In the last decade, governments, the European Commission and numerous research institutes have produced one scenario for the electricity system after the other. These scenarios inform us of the future electricity mix and, importantly, of its costs, as a base for national and European energy policies. Johan Lilliestam argues that cost can not be the only determinant of our future electricity system – first, we have to politically determine what kind of energy future we want to live in.
Against the backdrop of such scenarios, actors from policy, industry, civil society and science start debating, commonly using “scientific” arguments: the costs of nuclear power were assumed too high or too low, the costs to include variable wind power in the system have been under- or overestimated, carbon capture and storage was assumed too expensive, and so on.
But is it really about cost? Isn’t, for example, the nuclear issue about whether we want it or not, rather than its costs per kilowatt in 2030? Of course it is.
From the nuclear debate in the last decades, we know that the worldview is important for the energy options we support. Nuclear supporters emphasise the (in their view low) cost, whereas opponents strictly reject this technology, mainly based on waste, accident and proliferation risks. In a sense, cost arguments stand against the safety of our children.
Renewables, although a largely clean and safe group of technologies, hold different but equally deep ideological differences.
Supergrids or decentralised electricity?
The dominant policy outlook for renewables is a Europe-wide, densely meshed supergrid with large amounts of renewable electricity flowing across the continent to balance the fluctuating nature of wind and solar power. Such supergrid scenarios are the outcome of neat cost-optimisation models and resonate well with economists and European or national politicians. Low-cost climate protection is the aim of such visions.
Another vision for renewables foresees the creation of autarkic regions that supply themselves with electricity, using the resources available locally without trade between regions. In such decentralised energy futures, which resonate with local politicians and citizens’ movements, local value creation and independence (from imports and major energy companies) are the main aims, and renewables are a suitable tool to achieve them. Costs, however, are hardly a parameter in this outlook.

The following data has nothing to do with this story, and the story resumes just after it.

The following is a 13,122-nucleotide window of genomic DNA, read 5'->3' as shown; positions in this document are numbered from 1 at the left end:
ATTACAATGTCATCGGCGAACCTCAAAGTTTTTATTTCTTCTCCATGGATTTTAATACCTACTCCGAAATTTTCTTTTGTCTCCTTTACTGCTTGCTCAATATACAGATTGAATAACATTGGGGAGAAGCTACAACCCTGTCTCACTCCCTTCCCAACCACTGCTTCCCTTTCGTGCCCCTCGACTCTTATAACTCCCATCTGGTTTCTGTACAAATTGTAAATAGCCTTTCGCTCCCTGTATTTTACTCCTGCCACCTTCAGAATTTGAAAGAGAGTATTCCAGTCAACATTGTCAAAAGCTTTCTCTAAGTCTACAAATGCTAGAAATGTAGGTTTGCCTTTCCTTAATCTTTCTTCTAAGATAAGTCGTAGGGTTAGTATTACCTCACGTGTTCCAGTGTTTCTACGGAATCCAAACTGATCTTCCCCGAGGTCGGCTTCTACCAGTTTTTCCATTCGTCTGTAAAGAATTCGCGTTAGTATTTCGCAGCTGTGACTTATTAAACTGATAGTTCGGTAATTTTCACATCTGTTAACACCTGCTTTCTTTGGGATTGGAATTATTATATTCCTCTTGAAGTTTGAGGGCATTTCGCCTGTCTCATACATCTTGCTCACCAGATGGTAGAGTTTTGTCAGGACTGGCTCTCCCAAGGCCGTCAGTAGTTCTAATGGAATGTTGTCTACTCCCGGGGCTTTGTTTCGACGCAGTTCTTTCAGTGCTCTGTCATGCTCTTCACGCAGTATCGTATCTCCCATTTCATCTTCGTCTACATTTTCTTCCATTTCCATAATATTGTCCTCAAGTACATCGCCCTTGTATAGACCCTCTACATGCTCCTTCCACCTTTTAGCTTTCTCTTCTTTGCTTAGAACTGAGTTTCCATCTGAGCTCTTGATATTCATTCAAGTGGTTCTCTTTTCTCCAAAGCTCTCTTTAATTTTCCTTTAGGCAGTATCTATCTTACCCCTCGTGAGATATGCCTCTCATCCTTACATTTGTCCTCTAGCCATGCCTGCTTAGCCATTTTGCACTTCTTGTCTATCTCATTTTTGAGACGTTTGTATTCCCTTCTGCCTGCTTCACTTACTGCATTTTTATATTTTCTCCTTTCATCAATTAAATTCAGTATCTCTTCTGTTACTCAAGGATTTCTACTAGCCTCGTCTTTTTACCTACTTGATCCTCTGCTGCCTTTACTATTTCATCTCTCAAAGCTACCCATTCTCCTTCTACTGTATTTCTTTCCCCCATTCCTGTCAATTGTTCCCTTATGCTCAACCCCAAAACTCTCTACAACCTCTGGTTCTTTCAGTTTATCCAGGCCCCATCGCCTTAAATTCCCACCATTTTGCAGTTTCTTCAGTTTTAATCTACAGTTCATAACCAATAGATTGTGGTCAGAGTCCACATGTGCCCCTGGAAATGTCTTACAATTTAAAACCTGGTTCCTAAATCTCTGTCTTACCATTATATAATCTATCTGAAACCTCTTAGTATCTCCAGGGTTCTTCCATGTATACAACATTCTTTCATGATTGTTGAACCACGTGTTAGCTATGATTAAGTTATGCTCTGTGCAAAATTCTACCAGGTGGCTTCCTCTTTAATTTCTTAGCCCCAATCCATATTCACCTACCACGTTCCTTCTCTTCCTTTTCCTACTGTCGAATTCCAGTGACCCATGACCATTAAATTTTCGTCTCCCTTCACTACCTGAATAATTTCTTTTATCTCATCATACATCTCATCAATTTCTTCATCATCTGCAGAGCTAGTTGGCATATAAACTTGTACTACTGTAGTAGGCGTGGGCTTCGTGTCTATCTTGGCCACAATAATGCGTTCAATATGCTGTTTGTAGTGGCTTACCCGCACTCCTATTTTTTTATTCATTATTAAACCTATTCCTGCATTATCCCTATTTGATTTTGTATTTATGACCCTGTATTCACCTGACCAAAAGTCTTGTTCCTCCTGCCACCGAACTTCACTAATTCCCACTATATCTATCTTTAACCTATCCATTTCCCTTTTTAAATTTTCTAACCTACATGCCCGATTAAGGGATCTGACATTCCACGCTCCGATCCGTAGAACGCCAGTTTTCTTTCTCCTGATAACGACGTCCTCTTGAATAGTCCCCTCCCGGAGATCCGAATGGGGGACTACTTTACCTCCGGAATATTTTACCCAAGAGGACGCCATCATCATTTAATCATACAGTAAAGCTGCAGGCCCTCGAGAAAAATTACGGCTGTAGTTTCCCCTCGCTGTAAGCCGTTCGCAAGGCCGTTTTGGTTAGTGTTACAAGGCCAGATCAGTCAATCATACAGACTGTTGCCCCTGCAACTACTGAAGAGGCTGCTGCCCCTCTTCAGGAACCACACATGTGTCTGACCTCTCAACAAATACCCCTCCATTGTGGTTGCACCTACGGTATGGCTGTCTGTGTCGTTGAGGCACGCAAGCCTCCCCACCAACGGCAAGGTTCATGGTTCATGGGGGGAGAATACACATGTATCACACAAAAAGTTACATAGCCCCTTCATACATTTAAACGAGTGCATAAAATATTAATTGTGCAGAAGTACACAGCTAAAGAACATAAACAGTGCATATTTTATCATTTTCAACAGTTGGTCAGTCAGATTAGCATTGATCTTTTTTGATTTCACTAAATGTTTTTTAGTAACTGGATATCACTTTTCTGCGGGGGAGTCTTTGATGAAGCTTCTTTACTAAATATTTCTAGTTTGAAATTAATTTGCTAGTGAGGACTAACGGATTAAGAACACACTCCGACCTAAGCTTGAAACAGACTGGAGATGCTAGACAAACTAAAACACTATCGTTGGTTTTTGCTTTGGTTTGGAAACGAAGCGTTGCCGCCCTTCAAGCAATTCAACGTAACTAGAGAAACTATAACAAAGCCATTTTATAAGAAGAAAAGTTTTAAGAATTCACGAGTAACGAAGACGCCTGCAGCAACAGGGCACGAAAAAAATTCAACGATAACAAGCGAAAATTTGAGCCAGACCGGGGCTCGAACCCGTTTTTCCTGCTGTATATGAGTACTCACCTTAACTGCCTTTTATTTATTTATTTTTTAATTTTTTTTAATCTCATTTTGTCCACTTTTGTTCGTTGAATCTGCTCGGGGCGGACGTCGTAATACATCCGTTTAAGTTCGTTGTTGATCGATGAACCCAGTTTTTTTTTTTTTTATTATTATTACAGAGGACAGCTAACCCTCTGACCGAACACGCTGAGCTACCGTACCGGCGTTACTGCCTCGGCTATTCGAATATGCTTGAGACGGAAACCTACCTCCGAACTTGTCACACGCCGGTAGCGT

Values and worldviews matter more than cost
Except for the word “renewables”, decentralised renewables visions have little in common with renewable supergrid scenarios. They represent completely different worldviews and have very different aims. Such qualitative political and ideological differences are not immediately visible in scenarios, and they are hardly present in the scientific energy scenario debate.
Missing this point can be fatal: A few years back, I was staged in a podium discussion against Hermann Scheer, the guru of decentralised energy in Germany. I thought I was very clever when I presented some rough calculations about why his decentralised idea was way too expensive to be realistic. His reply to my numbers: “freedom has no price”. It goes without saying that I lost the debate.
Europe stands before an important electricity choice: will we stay with the nuclear-fossil power system, or take a renewable path, and if so – which one? In its core, a useful energy debate is not about which cost assumptions are “correct” or whether a particular scenario is “realistic” (as this – sic! – depends on the perspective), but about values and worldviews. The choice is about the future we want, and not what it costs to get it.